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Emma Woollacott

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Case Study: Herts Council’s ‘Transformation’ programme slashes sickness absence


Hertfordshire County Council provides local services to more than a million people in the area and employs around 34,000 staff, of whom about 24,000 work in schools.

Last year, it introduced a ‘Transformation’ programme – a new and radically different wellbeing strategy, aimed at reducing sickness absence and improving organisational performance.
And, while it is still early days, the scheme is already showing its worth. Before it was introduced, overall annual absence figures averaged 9.3 days per employee – and were rising at an alarming rate. By October this year, however, levels had dropped to just 7.8 days per head.
The improvement in terms of long-term absence was even more dramatic, with the number of people off work for more than 100 days falling by two thirds.
We asked Louise Tibbert, head of HR and organisational development, how the Council did it and what tips she could offer to ensure success:
  1. Senior buy-in: Support at the most senior level gives a strategy sufficient importance in the eyes of other managers and provides them with an incentive to implement it effectively. That senior level endorsement then makes it easier to take an holistic approach to wellbeing by incorporating it into existing policies and procedures.
  2. Educate managers: Develop managers’ skills so that they understand how critical staff wellbeing is to the effectiveness of the business. Such education helps them to take a proactive approach towards employee wellbeing and to deal with difficult absence cases more effectively.
  3. Engage with stakeholders: When developing a strategy, engage with employee groups, unions and occupational health professionals. We also work in partnership with external service providers, organisations and agencies such as the NHS to deliver change and obtain help with delivering the wellbeing programme’s aims and priorities.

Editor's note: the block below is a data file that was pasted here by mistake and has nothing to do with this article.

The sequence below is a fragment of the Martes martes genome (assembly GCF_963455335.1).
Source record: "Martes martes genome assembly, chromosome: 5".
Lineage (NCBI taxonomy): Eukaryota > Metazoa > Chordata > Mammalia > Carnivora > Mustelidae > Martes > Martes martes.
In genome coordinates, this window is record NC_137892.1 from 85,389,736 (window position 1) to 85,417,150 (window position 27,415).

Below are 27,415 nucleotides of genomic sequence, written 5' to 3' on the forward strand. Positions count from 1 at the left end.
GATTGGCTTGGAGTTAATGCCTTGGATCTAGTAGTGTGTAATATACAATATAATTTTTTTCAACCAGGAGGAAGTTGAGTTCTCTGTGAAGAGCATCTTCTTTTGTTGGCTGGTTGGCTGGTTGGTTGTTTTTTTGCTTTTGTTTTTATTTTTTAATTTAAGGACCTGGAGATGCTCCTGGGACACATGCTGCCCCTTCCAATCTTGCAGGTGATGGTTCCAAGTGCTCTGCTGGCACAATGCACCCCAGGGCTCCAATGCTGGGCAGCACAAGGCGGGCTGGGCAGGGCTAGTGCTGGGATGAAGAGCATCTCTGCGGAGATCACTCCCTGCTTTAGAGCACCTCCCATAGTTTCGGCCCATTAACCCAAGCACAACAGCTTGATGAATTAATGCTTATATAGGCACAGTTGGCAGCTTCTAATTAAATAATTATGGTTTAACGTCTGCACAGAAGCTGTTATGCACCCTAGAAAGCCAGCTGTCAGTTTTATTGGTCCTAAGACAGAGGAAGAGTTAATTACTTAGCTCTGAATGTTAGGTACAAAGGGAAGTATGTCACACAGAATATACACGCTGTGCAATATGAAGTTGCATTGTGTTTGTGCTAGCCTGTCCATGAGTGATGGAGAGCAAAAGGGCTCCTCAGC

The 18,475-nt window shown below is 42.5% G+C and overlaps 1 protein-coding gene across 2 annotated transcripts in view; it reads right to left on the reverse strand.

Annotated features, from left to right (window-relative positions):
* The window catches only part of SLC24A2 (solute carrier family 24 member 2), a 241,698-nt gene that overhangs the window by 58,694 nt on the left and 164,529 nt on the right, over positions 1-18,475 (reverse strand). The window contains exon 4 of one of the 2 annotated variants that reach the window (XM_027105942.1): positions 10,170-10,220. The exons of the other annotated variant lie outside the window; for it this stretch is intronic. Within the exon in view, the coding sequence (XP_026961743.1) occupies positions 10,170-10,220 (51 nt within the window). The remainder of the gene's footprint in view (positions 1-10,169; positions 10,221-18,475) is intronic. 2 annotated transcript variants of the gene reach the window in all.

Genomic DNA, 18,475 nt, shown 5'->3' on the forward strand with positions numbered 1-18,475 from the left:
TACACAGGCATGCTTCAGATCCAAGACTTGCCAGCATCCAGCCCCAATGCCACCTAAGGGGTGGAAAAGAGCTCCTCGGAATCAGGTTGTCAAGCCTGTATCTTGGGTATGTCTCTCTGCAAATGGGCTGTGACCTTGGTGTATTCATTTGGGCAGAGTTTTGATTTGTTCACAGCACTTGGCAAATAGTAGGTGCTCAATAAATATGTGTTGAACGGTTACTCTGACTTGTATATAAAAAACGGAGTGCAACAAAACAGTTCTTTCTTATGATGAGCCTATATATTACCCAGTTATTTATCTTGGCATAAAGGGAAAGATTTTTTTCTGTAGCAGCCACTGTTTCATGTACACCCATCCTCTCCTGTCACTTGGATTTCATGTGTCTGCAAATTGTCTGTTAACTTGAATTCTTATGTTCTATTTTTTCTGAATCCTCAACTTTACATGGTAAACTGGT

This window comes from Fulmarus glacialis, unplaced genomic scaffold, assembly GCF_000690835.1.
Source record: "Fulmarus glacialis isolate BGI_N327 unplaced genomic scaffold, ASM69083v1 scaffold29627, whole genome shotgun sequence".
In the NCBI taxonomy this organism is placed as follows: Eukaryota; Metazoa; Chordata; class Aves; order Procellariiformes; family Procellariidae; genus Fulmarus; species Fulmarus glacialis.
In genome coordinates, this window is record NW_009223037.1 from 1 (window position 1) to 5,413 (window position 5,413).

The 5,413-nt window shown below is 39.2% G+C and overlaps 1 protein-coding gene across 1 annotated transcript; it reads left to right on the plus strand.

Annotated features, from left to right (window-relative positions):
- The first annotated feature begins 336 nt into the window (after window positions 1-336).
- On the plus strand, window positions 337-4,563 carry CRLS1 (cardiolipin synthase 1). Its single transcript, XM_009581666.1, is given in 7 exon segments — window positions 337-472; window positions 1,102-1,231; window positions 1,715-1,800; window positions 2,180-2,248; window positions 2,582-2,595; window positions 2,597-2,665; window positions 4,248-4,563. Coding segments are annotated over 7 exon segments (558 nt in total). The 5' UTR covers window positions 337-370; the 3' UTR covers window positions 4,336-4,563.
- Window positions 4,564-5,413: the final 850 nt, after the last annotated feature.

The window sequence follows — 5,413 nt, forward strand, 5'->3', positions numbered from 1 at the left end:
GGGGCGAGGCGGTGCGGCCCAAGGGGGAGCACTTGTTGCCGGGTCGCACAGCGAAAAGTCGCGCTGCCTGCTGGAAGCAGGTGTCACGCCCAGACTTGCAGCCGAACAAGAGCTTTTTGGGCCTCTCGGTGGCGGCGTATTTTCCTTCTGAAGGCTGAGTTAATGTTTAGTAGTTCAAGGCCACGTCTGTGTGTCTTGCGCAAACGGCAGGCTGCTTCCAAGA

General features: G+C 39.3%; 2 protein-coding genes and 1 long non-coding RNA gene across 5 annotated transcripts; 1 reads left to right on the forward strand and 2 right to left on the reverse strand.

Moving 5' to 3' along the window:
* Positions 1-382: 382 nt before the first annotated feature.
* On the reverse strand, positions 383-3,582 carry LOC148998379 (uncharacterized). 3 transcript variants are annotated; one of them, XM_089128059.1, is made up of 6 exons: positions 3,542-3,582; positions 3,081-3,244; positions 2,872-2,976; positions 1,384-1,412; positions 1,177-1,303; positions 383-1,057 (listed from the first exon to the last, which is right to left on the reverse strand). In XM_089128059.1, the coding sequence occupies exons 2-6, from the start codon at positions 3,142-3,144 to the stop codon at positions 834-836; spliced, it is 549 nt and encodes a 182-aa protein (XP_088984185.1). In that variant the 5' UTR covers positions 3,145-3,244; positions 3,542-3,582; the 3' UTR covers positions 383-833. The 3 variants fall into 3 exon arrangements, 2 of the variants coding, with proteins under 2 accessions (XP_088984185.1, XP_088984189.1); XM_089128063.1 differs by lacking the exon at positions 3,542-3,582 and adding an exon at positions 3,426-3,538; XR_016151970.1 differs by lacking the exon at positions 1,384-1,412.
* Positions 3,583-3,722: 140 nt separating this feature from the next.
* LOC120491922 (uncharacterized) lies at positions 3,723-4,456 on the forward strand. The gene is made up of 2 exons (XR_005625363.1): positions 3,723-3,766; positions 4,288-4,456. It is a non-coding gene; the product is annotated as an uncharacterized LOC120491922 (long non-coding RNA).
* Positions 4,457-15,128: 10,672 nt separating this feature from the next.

4. Target at-risk groups: Ensure you have efficient and effective absence management monitoring processes to identify and address absence issues from an early stage. Monitoring showed us that the biggest reason for long-term absence was musculoskeletal problems. So we targeted groups of employees at particular risk such as warehouse staff, drivers and attendants. Here, we identified absent individuals with potentially long-term problems and fast-tracked them through the occupational health system.
  5. Effective communication: Communication is critical to engaging staff with the wellbeing agenda. We started a campaign that identified three main areas of focus – staying active, healthy eating and mental wellbeing – and we simplified the message to ‘just change one thing’.
  6. Strike the right note: Tone is important – don’t patronise people or take a paternal tone. Instead, try to make the communication a two-way thing wherever possible and engage in conversation rather than ‘telling’ someone what to do.
  7. Collaborate with others: We have reinforced our messages by publicising our wellbeing strategy in conjunction with national health campaigns such as the ‘Know your Numbers’ initiative from the British Heart Foundation and the ‘Give up Smoking’ campaign run by the NHS. Sometimes, you just needed to raise awareness of support that’s already available.

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